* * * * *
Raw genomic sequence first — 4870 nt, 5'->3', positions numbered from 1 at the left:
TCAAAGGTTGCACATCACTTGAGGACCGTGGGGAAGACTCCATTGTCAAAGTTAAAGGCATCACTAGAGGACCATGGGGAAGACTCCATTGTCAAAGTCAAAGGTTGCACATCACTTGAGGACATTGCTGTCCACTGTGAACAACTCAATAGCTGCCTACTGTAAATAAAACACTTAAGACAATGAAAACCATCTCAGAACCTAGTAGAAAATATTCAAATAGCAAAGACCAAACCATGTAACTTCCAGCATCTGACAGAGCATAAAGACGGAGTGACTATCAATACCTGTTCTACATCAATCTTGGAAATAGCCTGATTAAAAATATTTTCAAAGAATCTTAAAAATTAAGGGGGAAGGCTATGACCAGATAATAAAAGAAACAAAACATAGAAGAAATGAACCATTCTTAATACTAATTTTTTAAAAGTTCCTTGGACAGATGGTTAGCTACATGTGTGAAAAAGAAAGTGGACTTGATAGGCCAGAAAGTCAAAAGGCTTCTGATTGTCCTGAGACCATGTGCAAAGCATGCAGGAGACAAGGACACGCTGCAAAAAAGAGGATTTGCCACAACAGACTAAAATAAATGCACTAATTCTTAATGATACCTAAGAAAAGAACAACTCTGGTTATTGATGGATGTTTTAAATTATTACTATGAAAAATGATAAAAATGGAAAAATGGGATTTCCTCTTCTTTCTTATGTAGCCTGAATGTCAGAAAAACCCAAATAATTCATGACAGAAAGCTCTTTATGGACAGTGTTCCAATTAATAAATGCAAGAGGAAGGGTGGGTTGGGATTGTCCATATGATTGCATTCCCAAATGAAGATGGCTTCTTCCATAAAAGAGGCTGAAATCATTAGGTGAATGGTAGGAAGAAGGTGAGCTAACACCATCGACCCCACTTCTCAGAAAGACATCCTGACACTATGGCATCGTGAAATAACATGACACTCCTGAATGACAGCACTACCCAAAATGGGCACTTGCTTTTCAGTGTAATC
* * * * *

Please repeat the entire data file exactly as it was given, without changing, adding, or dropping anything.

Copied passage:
Raw genomic sequence first — 4870 nt, 5'->3', positions numbered from 1 at the left:
TCAAAGGTTGCACATCACTTGAGGACCGTGGGGAAGACTCCATTGTCAAAGTTAAAGGCATCACTAGAGGACCATGGGGAAGACTCCATTGTCAAAGTCAAAGGTTGCACATCACTTGAGGACATTGCTGTCCACTGTGAACAACTCAATAGCTGCCTACTGTAAATAAAACACTTAAGACAATGAAAACCATCTCAGAACCTAGTAGAAAATATTCAAATAGCAAAGACCAAACCATGTAACTTCCAGCATCTGACAGAGCATAAAGACGGAGTGACTATCAATACCTGTTCTACATCAATCTTGGAAATAGCCTGATTAAAAATATTTTCAAAGAATCTTAAAAATTAAGGGGGAAGGCTATGACCAGATAATAAAAGAAACAAAACATAGAAGAAATGAACCATTCTTAATACTAATTTTTTAAAAGTTCCTTGGACAGATGGTTAGCTACATGTGTGAAAAAGAAAGTGGACTTGATAGGCCAGAAAGTCAAAAGGCTTCTGATTGTCCTGAGACCATGTGCAAAGCATGCAGGAGACAAGGACACGCTGCAAAAAAGAGGATTTGCCACAACAGACTAAAATAAATGCACTAATTCTTAATGATACCTAAGAAAAGAACAACTCTGGTTATTGATGGATGTTTTAAATTATTACTATGAAAAATGATAAAAATGGAAAAATGGGATTTCCTCTTCTTTCTTATGTAGCCTGAATGTCAGAAAAACCCAAATAATTCATGACAGAAAGCTCTTTATGGACAGTGTTCCAATTAATAAATGCAAGAGGAAGGGTGGGTTGGGATTGTCCATATGATTGCATTCCCAAATGAAGATGGCTTCTTCCATAAAAGAGGCTGAAATCATTAGGTGAATGGTAGGAAGAAGGTGAGCTAACACCATCGACCCCACTTCTCAGAAAGACATCCTGACACTATGGCATCGTGAAATAACATGACACTCCTGAATGACAGCACTACCCAAAATGGGCACTTGCTTTTCAGTGTAATC